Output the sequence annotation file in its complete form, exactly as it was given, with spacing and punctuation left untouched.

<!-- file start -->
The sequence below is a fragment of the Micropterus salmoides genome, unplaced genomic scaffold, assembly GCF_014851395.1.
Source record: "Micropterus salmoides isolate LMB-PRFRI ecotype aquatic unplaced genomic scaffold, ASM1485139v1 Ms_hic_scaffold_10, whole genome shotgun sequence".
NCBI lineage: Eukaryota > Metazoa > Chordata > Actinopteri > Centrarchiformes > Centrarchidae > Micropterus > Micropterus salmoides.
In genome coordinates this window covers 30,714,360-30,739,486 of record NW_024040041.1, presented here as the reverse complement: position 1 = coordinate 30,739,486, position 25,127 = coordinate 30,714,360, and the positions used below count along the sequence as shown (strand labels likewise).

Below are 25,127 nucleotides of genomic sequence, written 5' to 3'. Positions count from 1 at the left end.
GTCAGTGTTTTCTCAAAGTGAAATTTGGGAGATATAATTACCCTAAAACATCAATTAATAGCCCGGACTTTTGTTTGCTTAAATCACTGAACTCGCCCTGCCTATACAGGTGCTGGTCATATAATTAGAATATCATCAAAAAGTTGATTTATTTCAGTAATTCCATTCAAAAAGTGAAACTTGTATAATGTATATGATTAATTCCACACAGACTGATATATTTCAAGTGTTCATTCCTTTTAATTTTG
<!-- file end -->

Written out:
The sequence below is a fragment of the Micropterus salmoides genome, unplaced genomic scaffold, assembly GCF_014851395.1.
Source record: "Micropterus salmoides isolate LMB-PRFRI ecotype aquatic unplaced genomic scaffold, ASM1485139v1 Ms_hic_scaffold_10, whole genome shotgun sequence".
NCBI lineage: Eukaryota > Metazoa > Chordata > Actinopteri > Centrarchiformes > Centrarchidae > Micropterus > Micropterus salmoides.
In genome coordinates this window covers 30,714,360-30,739,486 of record NW_024040041.1, presented here as the reverse complement: position 1 = coordinate 30,739,486, position 25,127 = coordinate 30,714,360, and the positions used below count along the sequence as shown (strand labels likewise).

Below are 25,127 nucleotides of genomic sequence, written 5' to 3'. Positions count from 1 at the left end.
GTCAGTGTTTTCTCAAAGTGAAATTTGGGAGATATAATTACCCTAAAACATCAATTAATAGCCCGGACTTTTGTTTGCTTAAATCACTGAACTCGCCCTGCCTATACAGGTGCTGGTCATATAATTAGAATATCATCAAAAAGTTGATTTATTTCAGTAATTCCATTCAAAAAGTGAAACTTGTATAATGTATATGATTAATTCCACACAGACTGATATATTTCAAGTGTTCATTCCTTTTAATTTTG